Leadership turmoil at the World Bank? World Bank boss Jim Yong Kim would like a second term, but the bank’s staff association has taken the “unusual step of sending a letter to the executive directors in August — normally vacation season for bank staff — in an effort to ensure their concerns are included in whatever process may be underway,” industry publication Devex reports. The story has crossed into the mainstream press, with the Financial Times writing that Kim “has spent the past few months quietly campaigning for a second term as president,” adding that the staff association wants an international search for a replacement. The association, the FT says, warned of a “crisis of leadership” and demanded that the bank engage someone as president who isn’t an “American male.”

Egypt in the News

It’s a mixed bag of treats this morning for Egypt in the international media: To the extent that Egyptian news is noticed, most people will pick up on wire coverage of Egypt returning to the podium at the Olympics with two victories in weightlifting, including the first-ever Olympic medal for an Egyptian woman, 18 year-old Ismalia native Sara Ahmed. Your foreign counterpart or seatmate on that flight to JFK? They’re more likely to have read the Associated Press’s piece noting “Egypt House Speaker Wants Illegal Currency Dealers Executed” (not generally seen as a temperate or appropriate sentiment, Mr. Speaker). It doesn’t get much better from there:

The New York Times sheds light on what it says is a police crackdown on LGBTQ Egyptians that has seen at least 250 arrests since 2013. The piece by acting Cairo correspondent Liam Stack quotes Scott Long, a -prominent human rights activist previously based in Egypt, as saying that the crackdown came because “somebody in the Ministry of Interior realized this was a good way to get good publicity for the police.” The report alleges police are using stings and coercive force map out networks of LGBTQ acquaintances by spoofing them online or accessing their mobile phones to “search their data to find others.”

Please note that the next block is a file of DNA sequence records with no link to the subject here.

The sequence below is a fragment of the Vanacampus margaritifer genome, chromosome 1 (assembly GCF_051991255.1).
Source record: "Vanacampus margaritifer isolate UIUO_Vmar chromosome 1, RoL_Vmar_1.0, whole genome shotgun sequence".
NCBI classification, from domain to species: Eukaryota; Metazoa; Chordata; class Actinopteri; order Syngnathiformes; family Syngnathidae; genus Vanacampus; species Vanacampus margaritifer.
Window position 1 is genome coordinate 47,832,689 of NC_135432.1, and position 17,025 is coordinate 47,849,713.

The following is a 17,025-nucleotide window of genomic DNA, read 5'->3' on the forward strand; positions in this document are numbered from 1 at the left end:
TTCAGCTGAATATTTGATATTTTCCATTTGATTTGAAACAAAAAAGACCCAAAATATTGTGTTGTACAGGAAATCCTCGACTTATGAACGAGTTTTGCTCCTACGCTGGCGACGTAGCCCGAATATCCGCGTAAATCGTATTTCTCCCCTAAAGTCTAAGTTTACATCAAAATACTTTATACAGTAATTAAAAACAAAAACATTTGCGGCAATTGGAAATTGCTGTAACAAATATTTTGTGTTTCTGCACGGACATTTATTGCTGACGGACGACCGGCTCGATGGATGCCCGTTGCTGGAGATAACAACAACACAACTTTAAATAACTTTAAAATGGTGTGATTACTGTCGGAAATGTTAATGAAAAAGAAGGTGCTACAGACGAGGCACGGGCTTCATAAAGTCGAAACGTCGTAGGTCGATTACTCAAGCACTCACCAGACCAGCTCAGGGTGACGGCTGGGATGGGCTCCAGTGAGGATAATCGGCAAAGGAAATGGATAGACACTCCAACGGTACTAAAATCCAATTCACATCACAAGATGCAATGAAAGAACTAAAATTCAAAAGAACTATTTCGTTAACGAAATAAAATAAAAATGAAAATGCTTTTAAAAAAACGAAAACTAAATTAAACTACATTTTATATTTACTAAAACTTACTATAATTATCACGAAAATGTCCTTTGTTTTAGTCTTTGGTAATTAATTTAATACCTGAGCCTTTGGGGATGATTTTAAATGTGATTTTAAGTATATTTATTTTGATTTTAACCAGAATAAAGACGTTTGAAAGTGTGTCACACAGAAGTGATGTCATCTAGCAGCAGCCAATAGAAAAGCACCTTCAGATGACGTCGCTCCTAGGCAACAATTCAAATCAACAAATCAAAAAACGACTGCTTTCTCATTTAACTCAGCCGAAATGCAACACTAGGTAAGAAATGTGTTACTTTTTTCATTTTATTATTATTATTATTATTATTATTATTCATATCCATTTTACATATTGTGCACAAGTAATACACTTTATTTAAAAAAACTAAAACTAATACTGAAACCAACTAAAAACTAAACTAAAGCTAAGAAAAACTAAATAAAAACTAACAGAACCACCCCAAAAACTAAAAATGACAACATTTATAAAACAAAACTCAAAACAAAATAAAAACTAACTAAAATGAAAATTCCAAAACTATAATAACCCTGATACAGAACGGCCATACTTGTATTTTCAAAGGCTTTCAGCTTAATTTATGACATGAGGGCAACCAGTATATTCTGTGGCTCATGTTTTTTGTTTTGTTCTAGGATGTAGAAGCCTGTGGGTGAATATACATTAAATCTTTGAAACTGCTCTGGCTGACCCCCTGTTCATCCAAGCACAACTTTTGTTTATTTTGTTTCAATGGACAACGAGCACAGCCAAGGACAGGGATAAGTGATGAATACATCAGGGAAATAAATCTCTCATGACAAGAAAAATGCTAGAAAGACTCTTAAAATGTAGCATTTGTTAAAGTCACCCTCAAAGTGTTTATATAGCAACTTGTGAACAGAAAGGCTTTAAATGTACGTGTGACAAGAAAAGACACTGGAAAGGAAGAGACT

Egypt is becoming a popular launching point for migrants looking for routes to Europe as Balkan states close their borders and EU countries ramp up security measures in the Mediterranean, Russian state-owned news outlet Sputnik reports. "The number of migrants coming to Egypt over the southern border with Sudan has increased recently," said Egyptian Initiative for Personal Rights researcher Mohamed al-Kashef. The influx of migrants is affected by the EU-Turkey migration agreement. "Instead of the closed roads across the sea to Greece or the Balkans, the fleeing Syrians may switch to Egypt via Sudan," he added.

On Deadline

Leftist Al Shorouk columnist Abdullah El Sennawy discusses the impact of The Economist article on the IMF loan. He argues that since obtaining the loan in itself is a vote of confidence in Egypt’s ability to earn foreign investment, the magazine’s wide circulation could hurt investment opportunities in Egypt at a time when it needs them the most. The coverage could also push the IMF to impose harsher conditions that don’t take into account their possible social implications. Meanwhile, Al Shorouk Editor-in-Chief Emad ElDin Hussein says people should “doubt themselves repeatedly” before accusing The Economist of purposefully defaming Egypt in the same vein as partisan publications from Qatar and Turkey.

Government-aligned Al Ahram columnist Makram Mohamed Ahmed writes on Egypt’s previous attempts to obtain an IMF loan, criticizing the IMF’s “regurgitated” reform program and the insistence that the program’s reform agenda is homegrown.

An economics columnist for Al Masry Al Youm who writes under the pseudonym Newton pens a piece detailing the importance of Egypt declaring its economic identity. Egypt has an ambitious 2030 plan, but “When does it begin?” he asks. Ultimately, investors want security, he says, and they need to be able to enter and exit the country safely.